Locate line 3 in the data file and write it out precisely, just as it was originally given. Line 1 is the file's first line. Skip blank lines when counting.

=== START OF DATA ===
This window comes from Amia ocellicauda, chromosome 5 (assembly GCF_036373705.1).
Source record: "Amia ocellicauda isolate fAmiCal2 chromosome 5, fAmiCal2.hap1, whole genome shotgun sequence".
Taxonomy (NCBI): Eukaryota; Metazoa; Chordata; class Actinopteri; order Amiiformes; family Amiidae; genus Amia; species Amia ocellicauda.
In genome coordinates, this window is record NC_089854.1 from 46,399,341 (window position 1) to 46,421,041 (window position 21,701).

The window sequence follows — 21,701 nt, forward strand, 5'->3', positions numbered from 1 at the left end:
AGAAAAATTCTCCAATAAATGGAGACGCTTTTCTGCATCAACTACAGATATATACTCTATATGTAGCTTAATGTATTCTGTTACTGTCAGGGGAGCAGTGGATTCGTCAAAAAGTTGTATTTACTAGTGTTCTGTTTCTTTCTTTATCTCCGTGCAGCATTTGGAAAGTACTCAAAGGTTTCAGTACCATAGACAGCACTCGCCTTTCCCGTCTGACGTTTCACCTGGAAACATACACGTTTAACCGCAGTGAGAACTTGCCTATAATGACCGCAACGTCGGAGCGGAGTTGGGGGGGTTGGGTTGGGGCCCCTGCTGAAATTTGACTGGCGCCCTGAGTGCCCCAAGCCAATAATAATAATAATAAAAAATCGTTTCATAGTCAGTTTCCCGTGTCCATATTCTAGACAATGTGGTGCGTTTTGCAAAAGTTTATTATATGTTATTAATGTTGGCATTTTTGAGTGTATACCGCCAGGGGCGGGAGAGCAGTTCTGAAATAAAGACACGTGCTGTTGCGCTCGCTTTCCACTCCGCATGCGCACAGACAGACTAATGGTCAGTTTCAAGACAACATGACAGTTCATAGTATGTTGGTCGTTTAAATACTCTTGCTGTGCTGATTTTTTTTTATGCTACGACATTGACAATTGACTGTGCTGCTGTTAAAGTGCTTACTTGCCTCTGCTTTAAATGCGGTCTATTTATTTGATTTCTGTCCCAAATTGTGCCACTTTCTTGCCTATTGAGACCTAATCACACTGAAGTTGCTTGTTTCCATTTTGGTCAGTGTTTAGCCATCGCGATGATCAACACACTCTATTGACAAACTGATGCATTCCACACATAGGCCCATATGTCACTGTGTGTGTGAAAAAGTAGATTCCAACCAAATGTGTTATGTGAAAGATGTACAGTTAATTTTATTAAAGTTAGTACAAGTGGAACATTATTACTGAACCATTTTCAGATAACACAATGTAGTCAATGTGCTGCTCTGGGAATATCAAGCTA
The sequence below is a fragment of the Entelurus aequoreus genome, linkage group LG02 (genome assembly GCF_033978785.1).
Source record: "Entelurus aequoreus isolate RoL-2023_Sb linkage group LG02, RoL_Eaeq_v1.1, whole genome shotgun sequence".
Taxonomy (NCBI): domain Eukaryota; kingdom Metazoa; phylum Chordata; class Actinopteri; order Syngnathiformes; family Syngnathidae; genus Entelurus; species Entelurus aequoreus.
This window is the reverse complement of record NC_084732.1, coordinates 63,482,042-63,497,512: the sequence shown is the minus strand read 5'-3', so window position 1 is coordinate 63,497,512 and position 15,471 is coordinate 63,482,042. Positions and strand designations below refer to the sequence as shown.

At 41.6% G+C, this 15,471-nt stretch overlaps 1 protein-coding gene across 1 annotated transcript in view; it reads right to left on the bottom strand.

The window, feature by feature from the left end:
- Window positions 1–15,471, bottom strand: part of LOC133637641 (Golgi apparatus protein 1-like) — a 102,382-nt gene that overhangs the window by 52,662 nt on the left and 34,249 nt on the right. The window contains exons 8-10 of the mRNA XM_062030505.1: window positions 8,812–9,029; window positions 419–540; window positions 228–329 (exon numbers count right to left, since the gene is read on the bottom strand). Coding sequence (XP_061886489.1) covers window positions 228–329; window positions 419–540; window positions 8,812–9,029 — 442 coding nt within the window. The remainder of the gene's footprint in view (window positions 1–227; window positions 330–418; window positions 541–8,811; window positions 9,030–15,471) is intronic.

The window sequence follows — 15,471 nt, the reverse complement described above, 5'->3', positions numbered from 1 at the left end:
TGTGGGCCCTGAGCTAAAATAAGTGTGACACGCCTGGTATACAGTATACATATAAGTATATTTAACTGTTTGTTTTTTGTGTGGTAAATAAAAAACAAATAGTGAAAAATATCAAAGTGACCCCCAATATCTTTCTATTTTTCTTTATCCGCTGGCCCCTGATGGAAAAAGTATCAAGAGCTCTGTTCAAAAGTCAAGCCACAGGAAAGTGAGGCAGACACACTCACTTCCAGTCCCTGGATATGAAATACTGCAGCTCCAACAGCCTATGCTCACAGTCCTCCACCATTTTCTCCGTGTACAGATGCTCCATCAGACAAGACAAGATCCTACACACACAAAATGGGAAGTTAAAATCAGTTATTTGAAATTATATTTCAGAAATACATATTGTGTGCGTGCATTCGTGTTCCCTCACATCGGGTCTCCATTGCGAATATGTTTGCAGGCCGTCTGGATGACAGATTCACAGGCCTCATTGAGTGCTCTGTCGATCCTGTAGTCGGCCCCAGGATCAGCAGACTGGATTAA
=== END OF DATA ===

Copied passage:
Taxonomy (NCBI): Eukaryota; Metazoa; Chordata; class Actinopteri; order Amiiformes; family Amiidae; genus Amia; species Amia ocellicauda.